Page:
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Publication numberUS6753276 B2
Publication typeGrant
Application numberUS 10/041,353
Publication dateJun 22, 2004
Filing dateJan 8, 2002
Priority dateJan 8, 2002
Fee statusLapsed
Also published asUS20030127342, WO2003057963A1
Publication number041353, 10041353, US 6753276 B2, US 6753276B2, US-B2-6753276, US6753276 B2, US6753276B2
InventorsAnderson Warlick, Quintin Shuler
Original AssigneeMagnolia Manufacturing Company, Inc.
Export CitationBiBTeX, EndNote, RefMan
External Links: USPTO, USPTO Assignment, Espacenet
Nonwoven fabric of hydrodynamically entangled waste cotton fibers
US 6753276 B2
Abstract
A nonwoven fabric includes a cohesively integrated web of hydrodynamically entangled short-staple or “waste cotton” fibers. A batt of waste cotton fibers is hydrodynamically needled by high-pressure streams of water. The hydrodynamic energy of the streams causes the fibers to cohere and to become mutually entangled, which in turn results in a fabric of sufficient strength to be used for, among other things, a bag for a bulk material and particularly a bag or cover for a cotton bale.
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Claims(1)
What is claimed is:
1. A nonwoven fabric consisting essentially of a cohesively integrated binderless web consisting of;
hydrodynamically entangled waste cotton fibers;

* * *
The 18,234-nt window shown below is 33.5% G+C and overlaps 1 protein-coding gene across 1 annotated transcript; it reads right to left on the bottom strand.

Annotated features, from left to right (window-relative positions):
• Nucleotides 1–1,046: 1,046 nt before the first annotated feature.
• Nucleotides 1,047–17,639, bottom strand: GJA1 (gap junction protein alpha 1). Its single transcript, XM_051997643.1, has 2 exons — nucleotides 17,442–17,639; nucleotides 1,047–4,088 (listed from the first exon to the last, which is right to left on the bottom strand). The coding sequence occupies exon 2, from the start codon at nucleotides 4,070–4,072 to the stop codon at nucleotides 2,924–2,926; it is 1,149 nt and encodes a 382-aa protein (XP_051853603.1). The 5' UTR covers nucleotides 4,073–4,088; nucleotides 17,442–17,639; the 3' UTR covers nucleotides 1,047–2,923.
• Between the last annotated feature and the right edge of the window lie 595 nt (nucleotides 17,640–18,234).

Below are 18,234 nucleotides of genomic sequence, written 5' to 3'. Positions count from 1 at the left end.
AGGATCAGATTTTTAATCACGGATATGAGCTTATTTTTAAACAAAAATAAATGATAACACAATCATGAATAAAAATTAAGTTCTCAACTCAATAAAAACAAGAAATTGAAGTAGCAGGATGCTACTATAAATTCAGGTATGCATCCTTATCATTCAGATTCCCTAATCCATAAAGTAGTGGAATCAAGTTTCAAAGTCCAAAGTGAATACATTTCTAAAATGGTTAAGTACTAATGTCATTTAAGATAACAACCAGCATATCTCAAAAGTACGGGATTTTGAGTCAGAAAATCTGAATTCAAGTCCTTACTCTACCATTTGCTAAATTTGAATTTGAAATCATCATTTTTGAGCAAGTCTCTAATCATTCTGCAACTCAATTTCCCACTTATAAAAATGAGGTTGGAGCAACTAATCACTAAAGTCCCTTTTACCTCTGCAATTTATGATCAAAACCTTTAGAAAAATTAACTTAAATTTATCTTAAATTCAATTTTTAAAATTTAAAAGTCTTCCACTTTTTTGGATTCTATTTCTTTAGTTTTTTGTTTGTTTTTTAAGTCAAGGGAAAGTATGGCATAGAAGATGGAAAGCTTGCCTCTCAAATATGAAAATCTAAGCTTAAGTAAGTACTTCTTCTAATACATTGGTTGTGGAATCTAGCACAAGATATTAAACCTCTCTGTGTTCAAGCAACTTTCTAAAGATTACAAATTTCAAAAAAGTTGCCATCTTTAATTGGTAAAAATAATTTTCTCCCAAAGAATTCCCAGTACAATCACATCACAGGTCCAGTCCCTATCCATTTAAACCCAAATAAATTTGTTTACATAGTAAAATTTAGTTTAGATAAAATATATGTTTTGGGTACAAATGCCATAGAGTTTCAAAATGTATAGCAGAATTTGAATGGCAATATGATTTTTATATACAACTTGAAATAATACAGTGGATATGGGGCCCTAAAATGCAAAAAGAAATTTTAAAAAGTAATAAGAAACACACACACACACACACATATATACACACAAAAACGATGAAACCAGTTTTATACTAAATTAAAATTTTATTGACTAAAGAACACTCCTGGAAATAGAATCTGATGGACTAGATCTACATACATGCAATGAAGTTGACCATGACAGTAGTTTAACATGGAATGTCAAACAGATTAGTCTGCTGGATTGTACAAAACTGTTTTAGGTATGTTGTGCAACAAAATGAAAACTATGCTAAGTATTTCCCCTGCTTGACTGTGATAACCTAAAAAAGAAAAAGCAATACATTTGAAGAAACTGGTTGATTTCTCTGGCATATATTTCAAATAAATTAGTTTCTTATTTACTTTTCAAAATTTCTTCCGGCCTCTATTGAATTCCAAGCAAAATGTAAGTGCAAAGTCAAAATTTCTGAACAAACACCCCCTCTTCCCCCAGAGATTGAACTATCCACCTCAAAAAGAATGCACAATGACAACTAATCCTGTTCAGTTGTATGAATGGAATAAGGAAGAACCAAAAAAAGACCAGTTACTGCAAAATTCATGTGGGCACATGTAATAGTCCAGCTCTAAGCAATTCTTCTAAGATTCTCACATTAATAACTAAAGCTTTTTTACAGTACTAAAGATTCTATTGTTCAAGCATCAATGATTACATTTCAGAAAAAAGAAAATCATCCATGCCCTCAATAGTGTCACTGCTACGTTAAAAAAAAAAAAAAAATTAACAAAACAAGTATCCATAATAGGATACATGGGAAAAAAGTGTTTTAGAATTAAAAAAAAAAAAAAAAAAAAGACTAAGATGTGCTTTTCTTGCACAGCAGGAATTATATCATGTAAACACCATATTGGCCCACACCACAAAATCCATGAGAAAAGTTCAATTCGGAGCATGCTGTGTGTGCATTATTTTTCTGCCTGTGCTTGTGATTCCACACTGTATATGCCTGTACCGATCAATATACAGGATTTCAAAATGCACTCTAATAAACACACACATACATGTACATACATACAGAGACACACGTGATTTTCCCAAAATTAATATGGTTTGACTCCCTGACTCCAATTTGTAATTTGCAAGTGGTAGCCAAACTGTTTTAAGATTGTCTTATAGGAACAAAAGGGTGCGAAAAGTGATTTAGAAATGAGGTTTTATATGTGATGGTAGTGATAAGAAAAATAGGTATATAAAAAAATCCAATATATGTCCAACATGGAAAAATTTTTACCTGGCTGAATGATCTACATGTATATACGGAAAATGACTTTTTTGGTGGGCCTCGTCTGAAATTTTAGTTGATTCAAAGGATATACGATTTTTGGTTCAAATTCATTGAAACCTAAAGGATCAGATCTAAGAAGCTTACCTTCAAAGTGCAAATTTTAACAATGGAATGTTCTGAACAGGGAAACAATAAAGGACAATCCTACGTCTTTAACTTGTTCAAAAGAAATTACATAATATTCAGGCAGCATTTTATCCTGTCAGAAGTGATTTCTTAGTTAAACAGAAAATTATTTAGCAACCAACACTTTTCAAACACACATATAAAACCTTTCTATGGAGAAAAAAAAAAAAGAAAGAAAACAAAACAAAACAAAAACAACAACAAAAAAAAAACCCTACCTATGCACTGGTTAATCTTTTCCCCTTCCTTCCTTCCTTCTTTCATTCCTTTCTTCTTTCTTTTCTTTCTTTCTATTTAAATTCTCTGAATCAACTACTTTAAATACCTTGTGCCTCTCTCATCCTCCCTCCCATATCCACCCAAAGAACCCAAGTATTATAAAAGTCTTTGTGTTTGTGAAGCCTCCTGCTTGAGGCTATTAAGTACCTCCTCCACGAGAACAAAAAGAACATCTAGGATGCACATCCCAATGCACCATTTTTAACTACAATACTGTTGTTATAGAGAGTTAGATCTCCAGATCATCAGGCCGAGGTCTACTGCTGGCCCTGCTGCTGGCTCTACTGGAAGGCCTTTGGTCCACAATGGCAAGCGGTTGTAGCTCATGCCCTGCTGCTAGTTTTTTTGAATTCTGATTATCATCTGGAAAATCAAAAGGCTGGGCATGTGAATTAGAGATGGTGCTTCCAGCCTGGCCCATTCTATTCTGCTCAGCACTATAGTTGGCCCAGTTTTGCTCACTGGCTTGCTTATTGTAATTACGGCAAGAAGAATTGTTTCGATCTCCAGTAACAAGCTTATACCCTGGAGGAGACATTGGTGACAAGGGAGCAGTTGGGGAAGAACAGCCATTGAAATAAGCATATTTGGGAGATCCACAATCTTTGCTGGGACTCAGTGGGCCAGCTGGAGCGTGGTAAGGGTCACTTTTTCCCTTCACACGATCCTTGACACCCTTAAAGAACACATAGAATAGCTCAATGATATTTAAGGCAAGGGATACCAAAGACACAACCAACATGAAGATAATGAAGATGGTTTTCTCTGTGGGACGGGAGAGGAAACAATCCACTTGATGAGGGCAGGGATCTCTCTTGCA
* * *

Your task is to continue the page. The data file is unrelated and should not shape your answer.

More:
and a substantial quantity of foreign matter left after an initial process of cleaning wherein said fibers are predominantly of a staple length unsuitable for spinning into a yarn or fiber.
Description
FIELD OF THE PRESENT INVENTION

The present invention relates generally to nonwoven, natural-fiber fabrics, and specifically to a nonwoven fabric of hydrodynamically entangled waste cotton fibers, which fabric is suited to form, among other things, bags for containing cotton bales.

BACKGROUND OF THE PRESENT INVENTION

Cotton fiber, a so-called “natural fiber” because it is taken from a plant instead of from a synthetic source such as petrochemicals, is widely used in making fabrics of various types. Before cotton can be used as a fabric, it must undergo a series of processing steps. The cotton plant produces bolls of raw cotton, which are typically mechanically harvested and delivered to a gin, where foreign material such as dirt, plant matter, and insect parts are removed, and where the fiber is separated from the seeds embedded within it.